The 135 books I have read over the last three years

Three years ago I studied the most successful people I knew or have met (this included entrepreneurs, technology billionaires, professional writers, mathematicians, doctors and professors) and looked for what they had in common. Some of them had a tremendous work ethic, surprisingly others did not. You could call them “lazier”, but their talent made up for it. In general, society is not comfortable talking about lazier people being highly successful . We want to constantly believe it is hard effort that will get us there and that is very true most of the time, but some people just have the talent. I’m not saying they don’t put time into their chosen fields, they just get way more out of the time than most people do.

However, the one thing that I found that they all had in common was that they never stopped reading! I figured that I could replicate that so I started reading voraciously in an effort to catch up and hopefully overtake them at some juncture.

Here are the 135 books I have read in the last 3 years:

(My thoughts on all of this continue under the list:)

The Science of Interstellar
Running by Ronnie O Sullivan, 
Joy Inc, 
The Insanity of Advertising, 
The Art of War, 
SAS Survival Handbook,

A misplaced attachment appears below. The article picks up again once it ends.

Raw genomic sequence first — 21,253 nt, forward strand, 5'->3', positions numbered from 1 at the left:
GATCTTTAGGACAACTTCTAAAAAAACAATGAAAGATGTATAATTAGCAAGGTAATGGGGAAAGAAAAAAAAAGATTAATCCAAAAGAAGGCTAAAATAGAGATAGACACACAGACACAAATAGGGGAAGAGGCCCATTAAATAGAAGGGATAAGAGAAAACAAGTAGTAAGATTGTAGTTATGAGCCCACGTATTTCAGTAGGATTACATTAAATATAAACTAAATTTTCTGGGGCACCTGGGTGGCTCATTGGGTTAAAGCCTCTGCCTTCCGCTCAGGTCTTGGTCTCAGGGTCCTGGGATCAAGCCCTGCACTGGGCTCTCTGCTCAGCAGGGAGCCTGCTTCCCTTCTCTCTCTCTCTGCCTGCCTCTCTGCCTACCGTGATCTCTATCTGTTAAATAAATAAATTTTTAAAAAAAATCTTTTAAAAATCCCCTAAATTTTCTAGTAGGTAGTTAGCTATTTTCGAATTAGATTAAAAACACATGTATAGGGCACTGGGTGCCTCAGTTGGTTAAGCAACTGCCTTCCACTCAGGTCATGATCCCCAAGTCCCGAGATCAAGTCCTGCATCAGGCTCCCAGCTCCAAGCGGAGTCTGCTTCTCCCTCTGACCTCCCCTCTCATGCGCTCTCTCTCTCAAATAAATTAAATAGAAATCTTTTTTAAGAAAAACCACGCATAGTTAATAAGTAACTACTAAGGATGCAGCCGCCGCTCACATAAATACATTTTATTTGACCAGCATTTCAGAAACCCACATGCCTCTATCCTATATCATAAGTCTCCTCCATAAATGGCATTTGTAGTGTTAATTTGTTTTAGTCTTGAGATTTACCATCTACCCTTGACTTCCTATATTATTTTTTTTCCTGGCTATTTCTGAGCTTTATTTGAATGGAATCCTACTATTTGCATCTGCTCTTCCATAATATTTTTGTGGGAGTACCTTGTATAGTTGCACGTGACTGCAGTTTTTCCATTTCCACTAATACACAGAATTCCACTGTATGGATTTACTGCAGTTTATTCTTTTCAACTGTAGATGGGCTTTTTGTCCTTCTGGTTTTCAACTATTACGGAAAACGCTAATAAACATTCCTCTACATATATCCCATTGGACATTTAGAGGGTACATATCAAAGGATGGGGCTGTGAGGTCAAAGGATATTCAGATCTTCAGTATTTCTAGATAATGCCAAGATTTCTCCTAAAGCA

Abundance by Peter Diamandis, 
Understanding Media by Marshall Mcluhan, 
A will to win by Alex Ferguson, 
My Lunches with Orson, 
My Cosmic View by Albert Einstein,
Tycoon by Peter Jones, 
How not to be a professional footballer by Paul Merson, 
Charles Babbage Autobiography,
Founders at Work,
Elon Musk by Ashley Vance, 
Venture Deals by Brad Feld, 
So Anyways by John Cleese, 
Rise of the Robots by Ford, 
The Way we Never Were, 
Threadless, 
Cartoons of World War 2, 
A Guide for the Perplexed by Werner Herzog, 
The Secret Life of Salvador Dali, 
My Life and Work by Henry Ford,
Zero to One by Peter Thiel, 
Traction,
Behind the Cloud by Marc Benioff, 
Lynch on Lynch by David Lynch
Interviews: Jean Luc Godard, 
Things Hidden Since the Foundations of the World by Rene Girard, 
David Ogilvy Advertising, 
The International Bank of Bob,
Born on a Blue Day, 
Paris France Gertrude Stein, 
The Autobiography of Andrew Carnegie, 
Slingshot by Hector Ruiz, 
Confession of an Advertising Man by David Ogilvy, Talking with Sartre by John Gerassi, 
Future Science, 
A Life too Short Ronald, 
What Technology Wants by Kevin Kelly, 
The Idea Factory, 
Full Upfront and Locked Position, 
The Female Brain, 
The Numbers Game, 
What we see when we read by Peter Mendelsund,
 Civilization and its Discontents, 
I Steve by Steve Jobs, 
Remote, 
Rework, 
All you can Pay,
 Term Sheets and Valuations,
 Startup Boards, 
The Business of Venture Capital, 
The Intelligent Investor, 
The Tragedy of the European Union by George Soros, 
Hatching Twitter by Nick Bilton, 
Open by Rod Canion, 
The Essays of Warren Buffett , 
The Google Boys, 
The Value of Art by Michael Findlay, 
Keep it Simple by Hartmut Eshlinger, Screenwriters Masterclass, 
The $12 million Stuffed Shark, 
The Art Spirit by Robert Henri, 
The Hacienda, 
Chatting with Henri Matisse, 
Stanley Kubrick Interviews, 
Stephen King on Writing, 
Ernest Hemingway on Writing, 
Tales from the Script, 
Roman Polanski Interviews, 
The Art Life: On Creativity, 
Acting in Film by Michael Caine, 
The Habits of Highly Successful Screenwriters, How to find a habitable planet by Kasting,